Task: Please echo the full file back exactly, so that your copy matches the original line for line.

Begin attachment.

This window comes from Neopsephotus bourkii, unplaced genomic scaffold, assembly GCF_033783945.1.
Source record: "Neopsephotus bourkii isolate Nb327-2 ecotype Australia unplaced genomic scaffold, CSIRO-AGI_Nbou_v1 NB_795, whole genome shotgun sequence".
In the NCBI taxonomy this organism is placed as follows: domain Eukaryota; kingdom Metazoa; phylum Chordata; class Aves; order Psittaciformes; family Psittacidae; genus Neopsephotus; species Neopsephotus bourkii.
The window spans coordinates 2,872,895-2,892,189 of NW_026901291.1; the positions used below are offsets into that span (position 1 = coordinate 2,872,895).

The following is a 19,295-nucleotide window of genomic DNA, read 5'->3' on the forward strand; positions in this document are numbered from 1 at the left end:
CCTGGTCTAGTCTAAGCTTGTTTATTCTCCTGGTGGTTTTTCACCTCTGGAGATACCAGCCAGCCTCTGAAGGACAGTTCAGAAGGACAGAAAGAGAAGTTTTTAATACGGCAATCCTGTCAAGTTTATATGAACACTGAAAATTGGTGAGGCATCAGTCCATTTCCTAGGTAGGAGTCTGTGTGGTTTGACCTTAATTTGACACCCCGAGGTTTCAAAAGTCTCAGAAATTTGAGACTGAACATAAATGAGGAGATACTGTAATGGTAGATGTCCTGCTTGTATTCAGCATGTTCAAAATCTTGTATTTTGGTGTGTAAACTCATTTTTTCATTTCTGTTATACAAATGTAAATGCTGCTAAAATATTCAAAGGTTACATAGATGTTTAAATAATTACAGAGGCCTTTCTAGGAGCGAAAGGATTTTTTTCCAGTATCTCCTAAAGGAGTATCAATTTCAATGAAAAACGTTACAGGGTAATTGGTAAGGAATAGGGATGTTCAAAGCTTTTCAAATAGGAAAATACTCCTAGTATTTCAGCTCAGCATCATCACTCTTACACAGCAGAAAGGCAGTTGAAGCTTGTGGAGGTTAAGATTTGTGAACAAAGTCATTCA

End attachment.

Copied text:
This window comes from Neopsephotus bourkii, unplaced genomic scaffold, assembly GCF_033783945.1.
Source record: "Neopsephotus bourkii isolate Nb327-2 ecotype Australia unplaced genomic scaffold, CSIRO-AGI_Nbou_v1 NB_795, whole genome shotgun sequence".
In the NCBI taxonomy this organism is placed as follows: domain Eukaryota; kingdom Metazoa; phylum Chordata; class Aves; order Psittaciformes; family Psittacidae; genus Neopsephotus; species Neopsephotus bourkii.
The window spans coordinates 2,872,895-2,892,189 of NW_026901291.1; the positions used below are offsets into that span (position 1 = coordinate 2,872,895).

The following is a 19,295-nucleotide window of genomic DNA, read 5'->3' on the forward strand; positions in this document are numbered from 1 at the left end:
CCTGGTCTAGTCTAAGCTTGTTTATTCTCCTGGTGGTTTTTCACCTCTGGAGATACCAGCCAGCCTCTGAAGGACAGTTCAGAAGGACAGAAAGAGAAGTTTTTAATACGGCAATCCTGTCAAGTTTATATGAACACTGAAAATTGGTGAGGCATCAGTCCATTTCCTAGGTAGGAGTCTGTGTGGTTTGACCTTAATTTGACACCCCGAGGTTTCAAAAGTCTCAGAAATTTGAGACTGAACATAAATGAGGAGATACTGTAATGGTAGATGTCCTGCTTGTATTCAGCATGTTCAAAATCTTGTATTTTGGTGTGTAAACTCATTTTTTCATTTCTGTTATACAAATGTAAATGCTGCTAAAATATTCAAAGGTTACATAGATGTTTAAATAATTACAGAGGCCTTTCTAGGAGCGAAAGGATTTTTTTCCAGTATCTCCTAAAGGAGTATCAATTTCAATGAAAAACGTTACAGGGTAATTGGTAAGGAATAGGGATGTTCAAAGCTTTTCAAATAGGAAAATACTCCTAGTATTTCAGCTCAGCATCATCACTCTTACACAGCAGAAAGGCAGTTGAAGCTTGTGGAGGTTAAGATTTGTGAACAAAGTCATTCA